Drew: Ok, interesting. So basically, because I know people are going to ask me this, because they might not understand everything you just said. *laughing* Let’s say they are a Type 2 Diabetic and they miss donuts and they miss sugar. They could take the exogenous ketone supplement and then just get away a little bit with some cheat meals here and there verses if they didn’t have the ketones in their system.

Dominic: I do that too. I follow a Ketogenic Diet 95% of the time, maybe 98% of the time, but I do go out and I’ll have sushi, I’ll have popcorn at the movies sometimes or if there is cheesecake or something like that, I give in. When I do this occasionally, I become even more obsessed with measuring my glucose. What I find is that my glucose rarely bumps up. I typically stay about 3.580, I did a lot of glucose measurements when I was in college, because I did a whole project on diabetics and I did tons of glucose measurements. My glucose measurements now are much better, showing that even though I’m not giving my body carbohydrates, my ability to transport and use glucose has not been impaired, right? I think that’s kind of an important consideration because there is some evidence out there that in some people, if they transition from high carb to low carb and they reintroduce carbohydrates into their diet, that can really kind of screw them up. They dump a massive amount of insulin, or their glucose levels shoot through the roof. That has not been the case for me. I tend to tolerate, maybe having a cheat meal every once in awhile is preserving that insulin sensitivity and kind of enhancing and preserving my bodies ability to use glucose and carbohydrates for fuel instead of completely eliminating them all the time. So if I throw them into my diet, it’s almost like a foreign substance. I think even for people who are doing low carb, it maybe good to occasionally have a carbohydrate refeed, which is probably normal to our physiology, even when we were kind of evolving.  But maybe couple that carbohydrate refeed with a work out. If I know that we are going out to dinner and it’s some kind of restaurant where the kind of food that I want to eat is high in carbohydrates, I will try to arrange it such that I do some kind of physical activity before or throw in my work out before or even after. That’s how I do it. But if I eat a ton of carbs, if I don’t couple it with exercise and I eat a high carbohydrate meal and I go to bed, I wake up like 3 or 4 in the morning starving. It’s like I have a massive insulin dump and that causes, there is a postprandial hypoglycemia from that. I eat the carbs, my body is so insulin sensitive, probably from the ketones which is a good thing, right? But the carbs kick me out of ketosis, so my glucose levels shoot up, my pancreas releases insulin, the insulin does an incredibly good job because my body is very insulin sensitive and then I go hypoglycemia and I wake up hungry in the middle of the night. Out of curiosity, I will check my blood glucose and it will be like 56 or 54 and then I check my ketones and it’s like .2. So that’s why I feel like crap, because my glucose is real low and my ketones are low, so my brain is really going into a stress response saying, hey there’s no energy here, like your hypoglycemia but where’s my ketones. In that case, probably Kegenix would be a good thing or some MCT oil, I like the MCT oil powder that Quest makes and just throw it into a shaker bottle and drink it. Kegenix kind of wires me up so I tend to not take Kegenix after 3 or 4 in the afternoon, because I think it has some green tea extract in it, which is a great fat burner, but there is a little bit of caffeine in there and I just try to eliminate all caffeine after 3 in the afternoon.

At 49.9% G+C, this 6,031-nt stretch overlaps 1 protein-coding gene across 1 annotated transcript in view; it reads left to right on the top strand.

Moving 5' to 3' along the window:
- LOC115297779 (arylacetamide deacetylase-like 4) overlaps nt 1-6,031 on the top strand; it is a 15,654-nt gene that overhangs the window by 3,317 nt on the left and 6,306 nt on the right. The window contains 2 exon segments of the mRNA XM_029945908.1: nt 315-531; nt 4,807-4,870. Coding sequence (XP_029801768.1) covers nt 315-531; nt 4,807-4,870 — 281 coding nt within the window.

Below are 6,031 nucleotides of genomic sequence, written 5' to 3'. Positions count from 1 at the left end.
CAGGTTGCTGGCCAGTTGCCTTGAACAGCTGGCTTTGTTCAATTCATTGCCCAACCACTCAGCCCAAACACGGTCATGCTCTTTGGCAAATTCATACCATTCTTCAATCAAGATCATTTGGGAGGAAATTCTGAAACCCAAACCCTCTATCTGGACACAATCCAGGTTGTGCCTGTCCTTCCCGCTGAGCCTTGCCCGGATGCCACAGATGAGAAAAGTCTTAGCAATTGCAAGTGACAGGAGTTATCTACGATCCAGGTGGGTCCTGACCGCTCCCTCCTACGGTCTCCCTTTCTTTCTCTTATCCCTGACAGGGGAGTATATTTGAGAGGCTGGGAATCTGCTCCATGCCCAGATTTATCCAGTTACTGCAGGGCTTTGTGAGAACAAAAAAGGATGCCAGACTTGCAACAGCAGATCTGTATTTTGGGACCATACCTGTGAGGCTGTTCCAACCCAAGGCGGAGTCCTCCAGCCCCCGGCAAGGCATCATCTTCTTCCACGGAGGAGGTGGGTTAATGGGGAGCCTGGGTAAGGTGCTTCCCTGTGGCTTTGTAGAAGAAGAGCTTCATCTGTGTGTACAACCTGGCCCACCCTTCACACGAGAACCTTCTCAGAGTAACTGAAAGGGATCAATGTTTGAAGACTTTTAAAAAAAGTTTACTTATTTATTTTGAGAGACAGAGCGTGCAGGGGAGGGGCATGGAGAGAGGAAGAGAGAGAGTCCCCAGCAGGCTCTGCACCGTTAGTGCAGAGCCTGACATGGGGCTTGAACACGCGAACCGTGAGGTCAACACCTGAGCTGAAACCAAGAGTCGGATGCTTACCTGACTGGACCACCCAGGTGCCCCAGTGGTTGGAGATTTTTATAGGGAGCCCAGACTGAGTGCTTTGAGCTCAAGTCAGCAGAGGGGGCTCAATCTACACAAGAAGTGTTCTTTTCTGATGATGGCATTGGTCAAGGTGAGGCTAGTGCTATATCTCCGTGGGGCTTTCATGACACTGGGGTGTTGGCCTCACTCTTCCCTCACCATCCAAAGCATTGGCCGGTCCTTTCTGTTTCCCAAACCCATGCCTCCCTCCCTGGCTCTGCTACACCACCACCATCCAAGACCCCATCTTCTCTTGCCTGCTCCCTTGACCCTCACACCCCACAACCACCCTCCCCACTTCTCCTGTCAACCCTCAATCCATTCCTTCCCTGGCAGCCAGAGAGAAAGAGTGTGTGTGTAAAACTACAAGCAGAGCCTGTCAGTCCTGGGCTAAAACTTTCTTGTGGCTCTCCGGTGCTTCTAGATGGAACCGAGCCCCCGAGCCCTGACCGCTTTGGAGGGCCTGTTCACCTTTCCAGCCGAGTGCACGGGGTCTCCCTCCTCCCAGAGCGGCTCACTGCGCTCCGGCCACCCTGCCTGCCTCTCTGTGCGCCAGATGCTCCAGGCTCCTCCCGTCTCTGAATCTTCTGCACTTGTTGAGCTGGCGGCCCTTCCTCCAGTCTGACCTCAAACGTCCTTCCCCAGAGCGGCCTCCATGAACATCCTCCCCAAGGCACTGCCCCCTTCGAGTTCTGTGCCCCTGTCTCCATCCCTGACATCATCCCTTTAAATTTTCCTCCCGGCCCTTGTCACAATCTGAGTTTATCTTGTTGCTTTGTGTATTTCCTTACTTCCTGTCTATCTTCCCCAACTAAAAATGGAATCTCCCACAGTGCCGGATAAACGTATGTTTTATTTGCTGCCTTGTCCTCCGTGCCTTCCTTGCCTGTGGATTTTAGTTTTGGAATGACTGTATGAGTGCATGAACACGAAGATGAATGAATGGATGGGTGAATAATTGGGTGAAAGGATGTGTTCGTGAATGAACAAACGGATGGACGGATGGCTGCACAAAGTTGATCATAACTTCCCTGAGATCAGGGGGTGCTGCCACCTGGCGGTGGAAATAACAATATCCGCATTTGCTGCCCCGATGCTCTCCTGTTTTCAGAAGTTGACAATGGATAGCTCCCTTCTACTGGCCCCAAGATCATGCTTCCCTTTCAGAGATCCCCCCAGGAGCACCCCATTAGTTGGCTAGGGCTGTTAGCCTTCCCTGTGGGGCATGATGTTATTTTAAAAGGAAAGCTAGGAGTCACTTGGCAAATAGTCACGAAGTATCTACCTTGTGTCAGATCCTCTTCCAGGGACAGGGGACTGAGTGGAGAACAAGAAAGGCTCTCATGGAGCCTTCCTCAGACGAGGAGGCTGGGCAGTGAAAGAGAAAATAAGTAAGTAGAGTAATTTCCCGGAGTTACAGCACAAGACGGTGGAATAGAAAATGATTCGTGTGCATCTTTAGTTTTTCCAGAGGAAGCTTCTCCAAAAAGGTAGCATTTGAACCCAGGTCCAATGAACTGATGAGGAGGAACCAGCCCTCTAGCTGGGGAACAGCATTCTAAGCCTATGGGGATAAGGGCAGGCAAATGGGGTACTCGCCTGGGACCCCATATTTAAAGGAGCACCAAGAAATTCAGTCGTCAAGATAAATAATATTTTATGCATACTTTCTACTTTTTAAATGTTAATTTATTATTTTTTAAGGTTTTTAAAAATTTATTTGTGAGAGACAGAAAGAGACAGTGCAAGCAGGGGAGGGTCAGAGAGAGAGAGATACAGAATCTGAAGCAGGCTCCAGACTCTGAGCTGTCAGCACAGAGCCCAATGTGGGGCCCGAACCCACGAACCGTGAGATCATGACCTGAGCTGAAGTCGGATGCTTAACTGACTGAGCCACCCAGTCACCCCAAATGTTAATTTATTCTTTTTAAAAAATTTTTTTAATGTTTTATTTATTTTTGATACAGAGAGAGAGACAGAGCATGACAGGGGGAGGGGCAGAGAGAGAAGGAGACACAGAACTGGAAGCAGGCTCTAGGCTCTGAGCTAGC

Drew: Yeah, I’m the same thing. I like the MCT oil from Quest as well because it’s a good supplement as well to add to the diet. Ok, a couple of last questions here and one of them is from me and one of them is from a friend. What about a nutrient density in the ketogenic diet because you’re eating a lot of high fat, you know your eating some carbs, hopefully it’s from vegetables. But if your eating like zero carbs, what about nutrient density? Does that play a roll with gut permeability and your microbiome, does it have any effect on that kind of aspect of your health?